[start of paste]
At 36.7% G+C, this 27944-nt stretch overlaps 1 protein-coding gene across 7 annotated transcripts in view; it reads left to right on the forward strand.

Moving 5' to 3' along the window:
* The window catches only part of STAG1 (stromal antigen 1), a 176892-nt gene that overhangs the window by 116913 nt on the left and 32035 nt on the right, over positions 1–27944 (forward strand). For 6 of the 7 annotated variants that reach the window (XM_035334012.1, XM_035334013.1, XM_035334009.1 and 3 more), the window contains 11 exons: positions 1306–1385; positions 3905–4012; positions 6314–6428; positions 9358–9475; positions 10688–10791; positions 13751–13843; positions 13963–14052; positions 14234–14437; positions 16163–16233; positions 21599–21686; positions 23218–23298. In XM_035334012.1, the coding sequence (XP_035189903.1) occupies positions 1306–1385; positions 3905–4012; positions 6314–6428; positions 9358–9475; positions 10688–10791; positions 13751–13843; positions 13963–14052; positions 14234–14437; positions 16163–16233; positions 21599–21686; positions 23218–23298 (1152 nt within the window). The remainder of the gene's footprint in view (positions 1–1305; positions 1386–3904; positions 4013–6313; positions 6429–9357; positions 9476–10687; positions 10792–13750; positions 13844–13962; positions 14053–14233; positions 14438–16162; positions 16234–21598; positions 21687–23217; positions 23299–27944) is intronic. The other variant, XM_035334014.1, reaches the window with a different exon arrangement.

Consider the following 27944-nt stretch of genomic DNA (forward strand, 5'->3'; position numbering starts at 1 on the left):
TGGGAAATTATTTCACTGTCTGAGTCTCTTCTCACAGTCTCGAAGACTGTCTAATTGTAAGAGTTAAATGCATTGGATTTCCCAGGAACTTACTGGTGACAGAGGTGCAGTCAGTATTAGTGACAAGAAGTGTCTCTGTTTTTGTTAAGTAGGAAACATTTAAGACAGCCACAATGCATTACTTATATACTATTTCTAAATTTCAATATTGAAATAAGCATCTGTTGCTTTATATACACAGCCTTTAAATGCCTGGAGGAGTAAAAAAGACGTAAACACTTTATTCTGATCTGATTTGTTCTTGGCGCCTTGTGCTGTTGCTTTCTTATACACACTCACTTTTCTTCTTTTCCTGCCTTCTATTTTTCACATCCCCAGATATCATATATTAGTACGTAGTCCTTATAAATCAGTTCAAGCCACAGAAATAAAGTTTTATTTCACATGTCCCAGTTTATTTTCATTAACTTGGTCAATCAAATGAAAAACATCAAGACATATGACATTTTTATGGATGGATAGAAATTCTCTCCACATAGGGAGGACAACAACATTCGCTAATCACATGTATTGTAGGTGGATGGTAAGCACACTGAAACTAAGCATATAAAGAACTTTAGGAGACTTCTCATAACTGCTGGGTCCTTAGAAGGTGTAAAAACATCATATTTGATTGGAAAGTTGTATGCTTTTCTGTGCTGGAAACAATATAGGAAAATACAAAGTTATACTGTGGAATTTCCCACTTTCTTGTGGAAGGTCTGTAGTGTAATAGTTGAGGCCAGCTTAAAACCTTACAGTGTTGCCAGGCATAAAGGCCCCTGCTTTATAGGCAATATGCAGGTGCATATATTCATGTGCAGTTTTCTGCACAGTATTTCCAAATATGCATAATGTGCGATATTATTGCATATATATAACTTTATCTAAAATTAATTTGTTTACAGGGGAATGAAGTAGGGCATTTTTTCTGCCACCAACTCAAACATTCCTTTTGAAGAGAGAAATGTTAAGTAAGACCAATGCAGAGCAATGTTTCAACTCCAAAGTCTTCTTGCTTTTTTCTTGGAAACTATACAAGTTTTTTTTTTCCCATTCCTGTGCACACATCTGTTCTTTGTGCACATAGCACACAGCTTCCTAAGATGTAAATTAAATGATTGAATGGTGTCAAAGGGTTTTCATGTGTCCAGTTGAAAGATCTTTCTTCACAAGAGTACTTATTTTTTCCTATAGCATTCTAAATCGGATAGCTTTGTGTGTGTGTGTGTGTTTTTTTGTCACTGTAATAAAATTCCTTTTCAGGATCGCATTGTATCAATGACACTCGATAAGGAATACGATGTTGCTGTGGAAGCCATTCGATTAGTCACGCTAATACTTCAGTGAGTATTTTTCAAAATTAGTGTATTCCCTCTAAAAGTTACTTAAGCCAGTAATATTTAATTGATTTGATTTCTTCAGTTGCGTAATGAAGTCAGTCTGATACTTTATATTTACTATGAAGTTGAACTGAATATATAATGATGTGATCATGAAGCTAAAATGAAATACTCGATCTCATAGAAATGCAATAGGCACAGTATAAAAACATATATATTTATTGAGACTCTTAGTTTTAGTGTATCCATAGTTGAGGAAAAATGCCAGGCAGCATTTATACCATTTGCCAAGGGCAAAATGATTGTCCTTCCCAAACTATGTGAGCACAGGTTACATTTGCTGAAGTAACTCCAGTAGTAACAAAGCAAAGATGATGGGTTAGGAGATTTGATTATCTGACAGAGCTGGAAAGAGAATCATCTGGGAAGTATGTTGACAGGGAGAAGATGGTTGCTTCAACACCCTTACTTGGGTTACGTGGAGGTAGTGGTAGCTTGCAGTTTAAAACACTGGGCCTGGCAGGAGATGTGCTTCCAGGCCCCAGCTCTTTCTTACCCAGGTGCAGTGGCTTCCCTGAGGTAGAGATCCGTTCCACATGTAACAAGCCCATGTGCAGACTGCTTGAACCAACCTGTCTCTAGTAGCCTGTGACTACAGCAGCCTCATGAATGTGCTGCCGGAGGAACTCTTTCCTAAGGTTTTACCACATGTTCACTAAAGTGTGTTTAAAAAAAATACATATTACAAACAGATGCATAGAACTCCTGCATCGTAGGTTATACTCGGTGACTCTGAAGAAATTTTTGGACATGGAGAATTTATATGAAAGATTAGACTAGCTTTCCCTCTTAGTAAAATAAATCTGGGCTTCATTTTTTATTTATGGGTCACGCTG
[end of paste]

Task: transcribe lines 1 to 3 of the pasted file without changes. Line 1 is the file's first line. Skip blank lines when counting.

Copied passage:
At 36.7% G+C, this 27944-nt stretch overlaps 1 protein-coding gene across 7 annotated transcripts in view; it reads left to right on the forward strand.

Moving 5' to 3' along the window:
* The window catches only part of STAG1 (stromal antigen 1), a 176892-nt gene that overhangs the window by 116913 nt on the left and 32035 nt on the right, over positions 1–27944 (forward strand). For 6 of the 7 annotated variants that reach the window (XM_035334012.1, XM_035334013.1, XM_035334009.1 and 3 more), the window contains 11 exons: positions 1306–1385; positions 3905–4012; positions 6314–6428; positions 9358–9475; positions 10688–10791; positions 13751–13843; positions 13963–14052; positions 14234–14437; positions 16163–16233; positions 21599–21686; positions 23218–23298. In XM_035334012.1, the coding sequence (XP_035189903.1) occupies positions 1306–1385; positions 3905–4012; positions 6314–6428; positions 9358–9475; positions 10688–10791; positions 13751–13843; positions 13963–14052; positions 14234–14437; positions 16163–16233; positions 21599–21686; positions 23218–23298 (1152 nt within the window). The remainder of the gene's footprint in view (positions 1–1305; positions 1386–3904; positions 4013–6313; positions 6429–9357; positions 9476–10687; positions 10792–13750; positions 13844–13962; positions 14053–14233; positions 14438–16162; positions 16234–21598; positions 21687–23217; positions 23299–27944) is intronic. The other variant, XM_035334014.1, reaches the window with a different exon arrangement.